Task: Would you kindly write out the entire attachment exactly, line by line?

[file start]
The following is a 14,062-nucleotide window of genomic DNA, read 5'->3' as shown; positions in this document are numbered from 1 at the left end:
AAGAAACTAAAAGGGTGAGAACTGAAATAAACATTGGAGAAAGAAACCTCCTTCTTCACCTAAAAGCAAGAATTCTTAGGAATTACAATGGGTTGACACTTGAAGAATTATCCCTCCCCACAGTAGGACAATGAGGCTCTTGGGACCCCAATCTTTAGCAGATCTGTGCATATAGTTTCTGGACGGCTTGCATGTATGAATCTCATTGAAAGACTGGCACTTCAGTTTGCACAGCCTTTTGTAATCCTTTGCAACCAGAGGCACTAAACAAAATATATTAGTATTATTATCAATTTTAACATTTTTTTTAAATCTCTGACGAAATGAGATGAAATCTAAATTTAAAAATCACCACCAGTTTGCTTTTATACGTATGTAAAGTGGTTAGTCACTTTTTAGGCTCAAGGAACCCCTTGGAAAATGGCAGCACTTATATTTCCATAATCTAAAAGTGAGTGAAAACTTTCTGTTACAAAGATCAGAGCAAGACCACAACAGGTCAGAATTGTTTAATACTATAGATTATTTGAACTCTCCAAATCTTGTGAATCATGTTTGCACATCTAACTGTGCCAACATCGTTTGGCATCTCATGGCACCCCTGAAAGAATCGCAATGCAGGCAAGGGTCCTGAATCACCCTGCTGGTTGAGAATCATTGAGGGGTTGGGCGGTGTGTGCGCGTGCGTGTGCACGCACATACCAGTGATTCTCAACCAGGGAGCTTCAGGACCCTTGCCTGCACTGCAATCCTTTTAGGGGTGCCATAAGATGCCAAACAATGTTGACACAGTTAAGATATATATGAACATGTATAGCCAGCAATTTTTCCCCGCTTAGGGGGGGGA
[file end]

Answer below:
The following is a 14,062-nucleotide window of genomic DNA, read 5'->3' as shown; positions in this document are numbered from 1 at the left end:
AAGAAACTAAAAGGGTGAGAACTGAAATAAACATTGGAGAAAGAAACCTCCTTCTTCACCTAAAAGCAAGAATTCTTAGGAATTACAATGGGTTGACACTTGAAGAATTATCCCTCCCCACAGTAGGACAATGAGGCTCTTGGGACCCCAATCTTTAGCAGATCTGTGCATATAGTTTCTGGACGGCTTGCATGTATGAATCTCATTGAAAGACTGGCACTTCAGTTTGCACAGCCTTTTGTAATCCTTTGCAACCAGAGGCACTAAACAAAATATATTAGTATTATTATCAATTTTAACATTTTTTTTAAATCTCTGACGAAATGAGATGAAATCTAAATTTAAAAATCACCACCAGTTTGCTTTTATACGTATGTAAAGTGGTTAGTCACTTTTTAGGCTCAAGGAACCCCTTGGAAAATGGCAGCACTTATATTTCCATAATCTAAAAGTGAGTGAAAACTTTCTGTTACAAAGATCAGAGCAAGACCACAACAGGTCAGAATTGTTTAATACTATAGATTATTTGAACTCTCCAAATCTTGTGAATCATGTTTGCACATCTAACTGTGCCAACATCGTTTGGCATCTCATGGCACCCCTGAAAGAATCGCAATGCAGGCAAGGGTCCTGAATCACCCTGCTGGTTGAGAATCATTGAGGGGTTGGGCGGTGTGTGCGCGTGCGTGTGCACGCACATACCAGTGATTCTCAACCAGGGAGCTTCAGGACCCTTGCCTGCACTGCAATCCTTTTAGGGGTGCCATAAGATGCCAAACAATGTTGACACAGTTAAGATATATATGAACATGTATAGCCAGCAATTTTTCCCCGCTTAGGGGGGGGA